Wednesday, August 3, 2022

Visit to Hot Springs National Park

main entrance to the park

Back in May I went on a weekend getaway to Arkansas with a friend.  One of my favorite places that we visited was Hot Springs National Park.  Located in the middle of town, there are 26 miles of hiking trails in the park where you can take in beautiful scenery and have access to ancient thermal springs.

steam rising from one of the hot springs

I found it fascinating that the main entrance to the hot springs was located in the middle of a bustling tourist area known as Bathhouse Row.  Rebecca and I chose to walk along Peak Trail, a short and moderately steep hike that took us to an observation tower.  

The "haze of smoke" is steam rising from the waters.

The thermal water at Hot Springs National Park is nearly 4,000-year-old spring water in its natural state. I'd never been to a location where hot spring water was available.  I was amazed to see the strong force of steam rise from the water.  And, it is indeed, hot!  The water comes out of the ground at 147 degrees Fahrenheit.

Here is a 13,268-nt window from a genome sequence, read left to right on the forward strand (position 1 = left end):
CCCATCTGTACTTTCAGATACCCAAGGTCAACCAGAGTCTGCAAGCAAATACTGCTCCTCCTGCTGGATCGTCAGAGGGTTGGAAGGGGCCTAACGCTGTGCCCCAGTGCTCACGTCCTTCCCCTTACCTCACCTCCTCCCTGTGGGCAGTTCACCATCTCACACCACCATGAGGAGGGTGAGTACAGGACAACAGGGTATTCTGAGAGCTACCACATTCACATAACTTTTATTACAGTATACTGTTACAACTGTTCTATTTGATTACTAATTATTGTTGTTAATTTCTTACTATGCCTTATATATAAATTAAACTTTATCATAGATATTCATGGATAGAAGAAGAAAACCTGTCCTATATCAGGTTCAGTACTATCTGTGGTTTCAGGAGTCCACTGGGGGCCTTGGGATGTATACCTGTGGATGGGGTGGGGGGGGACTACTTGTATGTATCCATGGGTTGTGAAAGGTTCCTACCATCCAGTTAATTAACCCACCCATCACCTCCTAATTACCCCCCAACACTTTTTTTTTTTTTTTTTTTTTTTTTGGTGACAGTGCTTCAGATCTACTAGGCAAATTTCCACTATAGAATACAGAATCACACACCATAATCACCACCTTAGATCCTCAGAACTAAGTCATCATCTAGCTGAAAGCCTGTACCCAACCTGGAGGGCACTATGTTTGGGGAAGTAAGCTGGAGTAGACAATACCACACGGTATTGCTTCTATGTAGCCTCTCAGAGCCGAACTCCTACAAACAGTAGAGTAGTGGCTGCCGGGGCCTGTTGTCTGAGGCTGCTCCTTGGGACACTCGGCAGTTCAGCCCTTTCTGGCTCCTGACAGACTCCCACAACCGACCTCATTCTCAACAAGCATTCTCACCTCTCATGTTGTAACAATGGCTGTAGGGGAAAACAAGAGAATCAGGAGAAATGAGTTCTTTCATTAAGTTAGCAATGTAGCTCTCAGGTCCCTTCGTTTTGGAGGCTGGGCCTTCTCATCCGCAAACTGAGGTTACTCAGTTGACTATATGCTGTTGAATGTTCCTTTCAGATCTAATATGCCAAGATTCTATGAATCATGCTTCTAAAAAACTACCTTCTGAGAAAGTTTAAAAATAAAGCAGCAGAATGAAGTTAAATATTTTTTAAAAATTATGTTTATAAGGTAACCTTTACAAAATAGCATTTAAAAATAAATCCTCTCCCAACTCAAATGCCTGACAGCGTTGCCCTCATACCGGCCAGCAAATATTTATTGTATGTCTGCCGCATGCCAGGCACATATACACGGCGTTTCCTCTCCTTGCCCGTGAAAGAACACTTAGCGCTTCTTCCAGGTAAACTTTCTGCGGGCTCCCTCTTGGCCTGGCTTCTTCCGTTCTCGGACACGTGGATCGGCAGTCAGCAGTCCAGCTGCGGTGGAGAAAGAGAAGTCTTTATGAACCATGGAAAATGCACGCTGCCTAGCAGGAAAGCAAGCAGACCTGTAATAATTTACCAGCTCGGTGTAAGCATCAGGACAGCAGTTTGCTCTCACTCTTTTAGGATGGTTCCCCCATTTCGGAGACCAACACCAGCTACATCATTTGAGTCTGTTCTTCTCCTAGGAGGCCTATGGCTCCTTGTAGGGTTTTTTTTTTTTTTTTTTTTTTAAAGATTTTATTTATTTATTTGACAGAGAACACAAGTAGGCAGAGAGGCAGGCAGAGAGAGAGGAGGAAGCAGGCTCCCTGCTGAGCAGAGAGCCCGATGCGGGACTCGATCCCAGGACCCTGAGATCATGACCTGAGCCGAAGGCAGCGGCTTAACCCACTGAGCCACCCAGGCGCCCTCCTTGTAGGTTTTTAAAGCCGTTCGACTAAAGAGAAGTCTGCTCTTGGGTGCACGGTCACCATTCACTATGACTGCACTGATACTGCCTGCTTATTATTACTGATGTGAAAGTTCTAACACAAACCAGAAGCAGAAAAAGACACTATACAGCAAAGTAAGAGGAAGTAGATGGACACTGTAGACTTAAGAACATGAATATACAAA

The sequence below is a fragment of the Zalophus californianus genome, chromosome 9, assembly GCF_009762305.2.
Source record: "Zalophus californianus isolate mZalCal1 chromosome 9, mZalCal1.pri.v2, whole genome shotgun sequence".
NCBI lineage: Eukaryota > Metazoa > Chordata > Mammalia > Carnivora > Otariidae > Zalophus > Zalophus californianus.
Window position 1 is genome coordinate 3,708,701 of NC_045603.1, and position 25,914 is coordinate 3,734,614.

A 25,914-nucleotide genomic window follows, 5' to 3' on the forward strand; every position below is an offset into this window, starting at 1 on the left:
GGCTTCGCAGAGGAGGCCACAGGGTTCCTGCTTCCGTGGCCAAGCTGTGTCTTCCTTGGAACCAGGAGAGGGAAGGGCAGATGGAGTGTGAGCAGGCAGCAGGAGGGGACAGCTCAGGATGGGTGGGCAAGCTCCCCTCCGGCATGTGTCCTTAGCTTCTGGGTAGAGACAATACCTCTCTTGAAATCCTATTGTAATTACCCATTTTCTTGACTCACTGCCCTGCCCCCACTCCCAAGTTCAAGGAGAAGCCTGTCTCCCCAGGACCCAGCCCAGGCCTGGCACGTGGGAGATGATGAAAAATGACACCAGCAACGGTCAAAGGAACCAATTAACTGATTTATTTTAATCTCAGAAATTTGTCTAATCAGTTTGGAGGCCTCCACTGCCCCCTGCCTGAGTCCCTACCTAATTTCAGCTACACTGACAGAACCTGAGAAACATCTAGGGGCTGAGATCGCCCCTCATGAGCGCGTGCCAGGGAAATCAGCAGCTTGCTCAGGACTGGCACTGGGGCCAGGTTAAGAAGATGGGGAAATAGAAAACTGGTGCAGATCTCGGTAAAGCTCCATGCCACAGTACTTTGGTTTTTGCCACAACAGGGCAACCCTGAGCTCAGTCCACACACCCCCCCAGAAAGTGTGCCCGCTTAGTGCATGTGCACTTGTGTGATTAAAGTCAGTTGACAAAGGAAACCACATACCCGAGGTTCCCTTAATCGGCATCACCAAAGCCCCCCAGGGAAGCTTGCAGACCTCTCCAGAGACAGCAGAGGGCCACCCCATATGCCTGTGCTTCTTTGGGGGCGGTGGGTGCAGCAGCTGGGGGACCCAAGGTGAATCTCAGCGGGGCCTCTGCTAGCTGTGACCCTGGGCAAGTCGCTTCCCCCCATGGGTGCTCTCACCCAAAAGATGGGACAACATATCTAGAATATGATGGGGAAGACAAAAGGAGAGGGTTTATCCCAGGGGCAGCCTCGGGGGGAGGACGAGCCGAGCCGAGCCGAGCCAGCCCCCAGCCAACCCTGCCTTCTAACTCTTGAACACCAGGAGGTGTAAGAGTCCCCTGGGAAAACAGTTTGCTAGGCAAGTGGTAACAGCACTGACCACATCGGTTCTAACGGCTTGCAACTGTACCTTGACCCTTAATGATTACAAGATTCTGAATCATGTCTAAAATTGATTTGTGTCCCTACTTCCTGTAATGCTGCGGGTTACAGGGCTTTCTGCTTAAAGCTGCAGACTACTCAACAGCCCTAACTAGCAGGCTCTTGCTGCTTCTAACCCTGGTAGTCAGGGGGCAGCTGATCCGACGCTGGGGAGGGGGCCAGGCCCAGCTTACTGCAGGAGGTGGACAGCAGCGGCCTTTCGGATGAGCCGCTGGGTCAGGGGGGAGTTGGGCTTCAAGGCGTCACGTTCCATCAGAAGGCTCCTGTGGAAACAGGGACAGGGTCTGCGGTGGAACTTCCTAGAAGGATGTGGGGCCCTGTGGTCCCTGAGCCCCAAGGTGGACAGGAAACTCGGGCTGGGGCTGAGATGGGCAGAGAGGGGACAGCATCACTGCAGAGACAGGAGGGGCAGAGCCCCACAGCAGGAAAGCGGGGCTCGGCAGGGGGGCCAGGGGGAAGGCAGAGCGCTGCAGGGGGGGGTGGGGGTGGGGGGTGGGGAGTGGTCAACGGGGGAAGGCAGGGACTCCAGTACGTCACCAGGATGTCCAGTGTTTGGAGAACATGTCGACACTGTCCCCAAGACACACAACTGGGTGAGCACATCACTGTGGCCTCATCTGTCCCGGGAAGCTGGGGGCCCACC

a jug of hot springs water I filled from a fountain

Congress first protected the hot springs in 1832, and it intended for the water to be used.  Drinking the hot springs water is perfectly normal, and even encouraged.  I collected a sample of the hot springs water in one of the actual hot spring pools while I was out on a hike.  Before we left the park, Rebecca and I purchased large jugs and filled them with water from one of the many Thermal Spring Fountains.  The fountains allow visitors to fill containers with the hot springs water for free.  They say it's safe to drink the water that comes out of the fountains, but I'm keeping mine in the jug as a souvenir.  

I seriously cannot say enough about the beauty and interesting history of this national park.  

An original bathtub that, back in the day, was used to bathe in the hot springs sits inside the Bathhouse Row Emporium.